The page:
Mike: So with a rudimentary approach I began doing a lot of calisthenics, I started running because I had seen movies of guys in the army and they seem to run a lot, they seem to do a lot of push-ups so I thought well why not do some of that. Once I was actually in basic training, once I was on active duty, things became a lot more sophisticated in terms of how I was trying to accomplish things. I basically wanted to be the best soldier that I could so that did still mean a lot of running.
Mike: I was at Fort Bragg’s 82nd Airborne Division. I also swam quite a bit in those days and I also lifted weights but that was in using the Nautilus System, using the old Arthur Jones Nautilus machines, and the classic Nautilus gym set up. So you had to go in the order prescribed, you could only do the Arthur Jones protocol of like one set per machine and if the guy who was running the gym saw you deviating from that you would be banned from the Nautilus machine.
Rick: Oh my gosh. (laughing)
What are Mike’s perceptions about exercise machines?
Mike: Arthur Jones had done a very good job of creating this sense that if you use these exercise machines wrong, something mysterious and dangerous might happen to you. So that was pretty good marketing. I thought the machines were cool for mental toughness. They were still considered relatively exotic at that time for actors so for me it was a question of wanting to do well in my chosen job at the time and also it was a very competitive environment.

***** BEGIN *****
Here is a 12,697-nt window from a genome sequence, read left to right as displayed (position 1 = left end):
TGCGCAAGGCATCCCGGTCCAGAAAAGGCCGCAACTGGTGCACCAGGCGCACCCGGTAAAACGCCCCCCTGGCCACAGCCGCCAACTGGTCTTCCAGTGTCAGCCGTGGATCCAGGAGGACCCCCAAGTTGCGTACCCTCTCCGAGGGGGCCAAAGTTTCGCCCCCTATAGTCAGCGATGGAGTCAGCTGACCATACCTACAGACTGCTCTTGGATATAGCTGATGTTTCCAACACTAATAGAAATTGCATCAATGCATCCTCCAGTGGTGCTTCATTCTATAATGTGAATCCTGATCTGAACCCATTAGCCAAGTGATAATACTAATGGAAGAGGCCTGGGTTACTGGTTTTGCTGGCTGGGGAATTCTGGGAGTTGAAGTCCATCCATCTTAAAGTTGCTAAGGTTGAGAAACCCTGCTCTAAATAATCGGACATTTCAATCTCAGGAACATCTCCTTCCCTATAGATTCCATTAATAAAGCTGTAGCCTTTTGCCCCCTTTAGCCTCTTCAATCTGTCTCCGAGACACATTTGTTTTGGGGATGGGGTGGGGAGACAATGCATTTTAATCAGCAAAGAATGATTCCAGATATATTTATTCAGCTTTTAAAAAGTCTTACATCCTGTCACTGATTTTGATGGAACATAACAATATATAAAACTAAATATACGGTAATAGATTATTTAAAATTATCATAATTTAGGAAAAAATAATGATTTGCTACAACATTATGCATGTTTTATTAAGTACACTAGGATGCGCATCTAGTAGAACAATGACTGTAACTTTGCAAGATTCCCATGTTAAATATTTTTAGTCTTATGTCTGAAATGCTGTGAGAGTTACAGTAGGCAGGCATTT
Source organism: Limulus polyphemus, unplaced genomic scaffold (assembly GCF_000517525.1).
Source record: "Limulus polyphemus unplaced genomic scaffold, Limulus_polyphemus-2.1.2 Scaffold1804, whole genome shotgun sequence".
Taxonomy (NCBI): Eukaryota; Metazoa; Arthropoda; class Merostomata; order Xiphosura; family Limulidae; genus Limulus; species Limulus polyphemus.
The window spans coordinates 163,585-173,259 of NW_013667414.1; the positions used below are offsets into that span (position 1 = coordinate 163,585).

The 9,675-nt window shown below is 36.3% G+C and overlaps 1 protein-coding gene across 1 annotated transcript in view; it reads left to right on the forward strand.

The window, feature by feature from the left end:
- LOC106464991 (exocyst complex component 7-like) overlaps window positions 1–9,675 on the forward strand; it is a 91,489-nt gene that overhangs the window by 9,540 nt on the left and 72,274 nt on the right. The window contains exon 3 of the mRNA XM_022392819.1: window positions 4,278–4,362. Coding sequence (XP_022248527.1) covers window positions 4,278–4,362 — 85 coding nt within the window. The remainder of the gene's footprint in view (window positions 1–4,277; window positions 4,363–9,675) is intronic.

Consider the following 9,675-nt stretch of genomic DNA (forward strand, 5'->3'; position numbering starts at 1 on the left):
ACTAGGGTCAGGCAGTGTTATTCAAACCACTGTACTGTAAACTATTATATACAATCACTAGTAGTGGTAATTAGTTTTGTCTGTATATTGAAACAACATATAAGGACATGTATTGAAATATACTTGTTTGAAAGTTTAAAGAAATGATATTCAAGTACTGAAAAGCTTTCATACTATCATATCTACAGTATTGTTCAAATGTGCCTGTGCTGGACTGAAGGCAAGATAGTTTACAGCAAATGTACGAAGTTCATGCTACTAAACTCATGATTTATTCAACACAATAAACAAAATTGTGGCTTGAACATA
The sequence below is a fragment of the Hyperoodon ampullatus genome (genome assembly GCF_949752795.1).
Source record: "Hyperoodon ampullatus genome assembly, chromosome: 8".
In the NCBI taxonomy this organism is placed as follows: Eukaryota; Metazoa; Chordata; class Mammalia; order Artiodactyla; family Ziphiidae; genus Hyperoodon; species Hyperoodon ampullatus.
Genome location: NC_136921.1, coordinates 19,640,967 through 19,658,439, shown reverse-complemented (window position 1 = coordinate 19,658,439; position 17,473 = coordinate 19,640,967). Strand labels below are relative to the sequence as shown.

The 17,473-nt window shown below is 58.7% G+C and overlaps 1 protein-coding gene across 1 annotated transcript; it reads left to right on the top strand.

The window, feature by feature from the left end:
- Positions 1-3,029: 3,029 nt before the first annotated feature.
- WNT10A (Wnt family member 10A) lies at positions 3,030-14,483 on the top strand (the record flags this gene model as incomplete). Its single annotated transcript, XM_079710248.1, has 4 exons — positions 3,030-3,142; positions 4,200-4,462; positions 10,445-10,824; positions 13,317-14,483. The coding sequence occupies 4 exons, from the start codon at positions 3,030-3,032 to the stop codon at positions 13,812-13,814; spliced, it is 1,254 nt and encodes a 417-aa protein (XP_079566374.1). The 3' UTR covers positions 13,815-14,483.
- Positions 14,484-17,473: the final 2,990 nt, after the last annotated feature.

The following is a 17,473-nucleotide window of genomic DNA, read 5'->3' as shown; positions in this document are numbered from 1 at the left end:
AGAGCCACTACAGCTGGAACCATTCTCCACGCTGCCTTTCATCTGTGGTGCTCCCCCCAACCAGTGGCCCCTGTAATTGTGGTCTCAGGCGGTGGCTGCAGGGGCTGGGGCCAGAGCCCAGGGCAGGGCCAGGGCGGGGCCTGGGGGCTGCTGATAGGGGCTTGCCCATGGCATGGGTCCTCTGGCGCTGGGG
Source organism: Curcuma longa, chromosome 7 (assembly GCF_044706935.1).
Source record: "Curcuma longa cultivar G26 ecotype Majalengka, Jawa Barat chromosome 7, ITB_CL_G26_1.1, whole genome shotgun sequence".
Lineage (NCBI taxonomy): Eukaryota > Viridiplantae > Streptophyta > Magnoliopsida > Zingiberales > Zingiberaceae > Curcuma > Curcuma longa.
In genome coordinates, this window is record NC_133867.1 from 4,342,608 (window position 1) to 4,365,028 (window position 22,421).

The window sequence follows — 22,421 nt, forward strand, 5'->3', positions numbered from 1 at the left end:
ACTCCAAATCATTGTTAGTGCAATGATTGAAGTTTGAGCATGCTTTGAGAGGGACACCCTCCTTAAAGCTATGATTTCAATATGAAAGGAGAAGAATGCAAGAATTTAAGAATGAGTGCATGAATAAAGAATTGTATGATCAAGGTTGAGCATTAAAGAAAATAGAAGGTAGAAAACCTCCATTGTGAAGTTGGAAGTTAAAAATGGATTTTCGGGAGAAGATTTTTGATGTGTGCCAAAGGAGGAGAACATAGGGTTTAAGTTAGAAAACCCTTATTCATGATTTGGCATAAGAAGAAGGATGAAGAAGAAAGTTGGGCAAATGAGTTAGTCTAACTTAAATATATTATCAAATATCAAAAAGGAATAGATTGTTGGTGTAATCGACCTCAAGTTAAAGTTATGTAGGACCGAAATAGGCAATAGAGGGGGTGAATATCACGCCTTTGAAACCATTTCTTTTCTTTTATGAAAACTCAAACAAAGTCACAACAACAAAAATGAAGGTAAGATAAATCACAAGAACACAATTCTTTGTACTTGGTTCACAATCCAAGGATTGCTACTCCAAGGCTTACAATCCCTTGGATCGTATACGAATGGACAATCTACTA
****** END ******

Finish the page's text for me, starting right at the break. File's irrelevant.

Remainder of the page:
Mike: Fort Bragg North Carolina is home to the 82nd Airborne Division Special Forces Training. It was also home base to the 7th Special Forces Group. So the vibe at Fort Bragg was very intense and I was young and I was absolutely in it, loved it, and wanted to do whatever I could to be a competitive guy in that universe, to be a legit paratrooper.
Rick: Cool. That kind of led you into the strength side of things. Now, you’ve taken that to a new level, so what led to you focusing on the superior physical strength and the superior mental toughness and trying the things that most people wouldn’t try like bending rebar on their heads?
What led Mike to focus on superior physical strength and mental toughness?